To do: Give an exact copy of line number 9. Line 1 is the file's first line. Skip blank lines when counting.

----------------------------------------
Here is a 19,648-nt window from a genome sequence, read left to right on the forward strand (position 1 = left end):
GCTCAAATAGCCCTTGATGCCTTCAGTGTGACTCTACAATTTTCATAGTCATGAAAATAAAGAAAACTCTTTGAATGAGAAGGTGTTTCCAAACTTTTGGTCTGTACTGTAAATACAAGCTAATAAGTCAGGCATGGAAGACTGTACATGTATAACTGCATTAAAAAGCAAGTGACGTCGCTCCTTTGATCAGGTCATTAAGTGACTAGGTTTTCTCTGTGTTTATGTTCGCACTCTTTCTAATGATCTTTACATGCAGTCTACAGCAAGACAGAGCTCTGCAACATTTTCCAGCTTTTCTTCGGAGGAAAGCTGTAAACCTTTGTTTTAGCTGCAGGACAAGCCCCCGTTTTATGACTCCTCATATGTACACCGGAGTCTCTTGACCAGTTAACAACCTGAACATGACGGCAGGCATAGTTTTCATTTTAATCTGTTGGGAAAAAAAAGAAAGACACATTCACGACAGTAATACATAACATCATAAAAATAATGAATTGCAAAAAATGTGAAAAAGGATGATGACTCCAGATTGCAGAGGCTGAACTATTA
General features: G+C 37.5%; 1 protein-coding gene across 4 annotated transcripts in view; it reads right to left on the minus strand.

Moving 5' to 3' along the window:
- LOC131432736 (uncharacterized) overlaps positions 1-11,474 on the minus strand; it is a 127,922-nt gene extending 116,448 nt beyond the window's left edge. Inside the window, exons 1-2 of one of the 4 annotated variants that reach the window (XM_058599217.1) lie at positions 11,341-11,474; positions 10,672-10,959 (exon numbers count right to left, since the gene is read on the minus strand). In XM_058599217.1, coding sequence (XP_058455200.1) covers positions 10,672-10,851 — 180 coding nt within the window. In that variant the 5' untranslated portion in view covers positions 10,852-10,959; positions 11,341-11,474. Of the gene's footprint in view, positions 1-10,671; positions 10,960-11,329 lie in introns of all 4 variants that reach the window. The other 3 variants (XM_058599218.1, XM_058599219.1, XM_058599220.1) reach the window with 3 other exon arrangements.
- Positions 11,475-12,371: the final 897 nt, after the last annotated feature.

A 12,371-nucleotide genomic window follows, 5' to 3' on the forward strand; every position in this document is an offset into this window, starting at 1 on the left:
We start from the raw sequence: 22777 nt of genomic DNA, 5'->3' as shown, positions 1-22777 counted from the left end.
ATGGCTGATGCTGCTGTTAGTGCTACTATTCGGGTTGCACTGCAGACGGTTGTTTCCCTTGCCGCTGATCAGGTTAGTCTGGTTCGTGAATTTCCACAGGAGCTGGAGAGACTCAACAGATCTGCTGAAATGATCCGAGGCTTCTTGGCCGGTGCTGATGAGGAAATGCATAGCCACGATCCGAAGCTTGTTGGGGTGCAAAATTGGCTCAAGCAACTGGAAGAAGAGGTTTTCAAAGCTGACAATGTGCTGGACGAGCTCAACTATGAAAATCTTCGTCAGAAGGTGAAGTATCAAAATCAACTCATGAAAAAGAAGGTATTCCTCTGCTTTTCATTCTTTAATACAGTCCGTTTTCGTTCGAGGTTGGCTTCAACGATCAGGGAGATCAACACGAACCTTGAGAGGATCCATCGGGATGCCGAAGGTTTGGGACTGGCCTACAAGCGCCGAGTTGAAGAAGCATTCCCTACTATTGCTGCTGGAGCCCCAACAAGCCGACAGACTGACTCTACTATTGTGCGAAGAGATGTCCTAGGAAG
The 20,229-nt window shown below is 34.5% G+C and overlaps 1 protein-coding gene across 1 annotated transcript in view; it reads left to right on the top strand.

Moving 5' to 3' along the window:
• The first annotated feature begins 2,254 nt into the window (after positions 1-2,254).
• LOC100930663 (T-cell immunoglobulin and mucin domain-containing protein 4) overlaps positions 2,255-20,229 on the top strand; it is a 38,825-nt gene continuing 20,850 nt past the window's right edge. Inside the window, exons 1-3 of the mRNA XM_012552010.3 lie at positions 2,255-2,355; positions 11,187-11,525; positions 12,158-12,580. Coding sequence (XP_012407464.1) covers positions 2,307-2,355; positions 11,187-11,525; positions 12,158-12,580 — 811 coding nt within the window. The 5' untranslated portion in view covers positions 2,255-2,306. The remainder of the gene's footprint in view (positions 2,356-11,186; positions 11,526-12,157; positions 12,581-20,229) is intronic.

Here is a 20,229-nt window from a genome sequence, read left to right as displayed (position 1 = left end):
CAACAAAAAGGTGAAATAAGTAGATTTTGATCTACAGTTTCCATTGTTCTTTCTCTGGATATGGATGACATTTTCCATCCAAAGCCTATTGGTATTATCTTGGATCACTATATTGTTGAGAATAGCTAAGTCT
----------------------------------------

ATGGCTGATGCTGCTGTTAGTGCTACTATTCGGGTTGCACTGCAGACGGTTGTTTCCCTTGCCGCTGATCAGGTTAGTCTGGTTCGTGAATTTCCACAGGAGCTGGAGAGACTCAACAGATCTGCTGAAATGATCCGAGGCTTCTTGGCCGGTGCTGATGAGGAAATGCATAGCCACGATCCGAAGCTTGTTGGGGTGCAAAATTGGCTCAAGCAACTGGAAGAAGAGGTTTTCAAAGCTGACAATGTGCTGGACGAGCTCAACTATGAAAATCTTCGTCAGAAGGTGAAGTATCAAAATCAACTCATGAAAAAGAAGGTATTCCTCTGCTTTTCATTCTTTAATACAGTCCGTTTTCGTTCGAGGTTGGCTTCAACGATCAGGGAGATCAACACGAACCTTGAGAGGATCCATCGGGATGCCGAAGGTTTGGGACTGGCCTACAAGCGCCGAGTTGAAGAAGCATTCCCTACTATTGCTGCTGGAGCCCCAACAAGCCGACAGACTGACTCTACTATTGTGCGAAGAGATGTCCTAGGAAG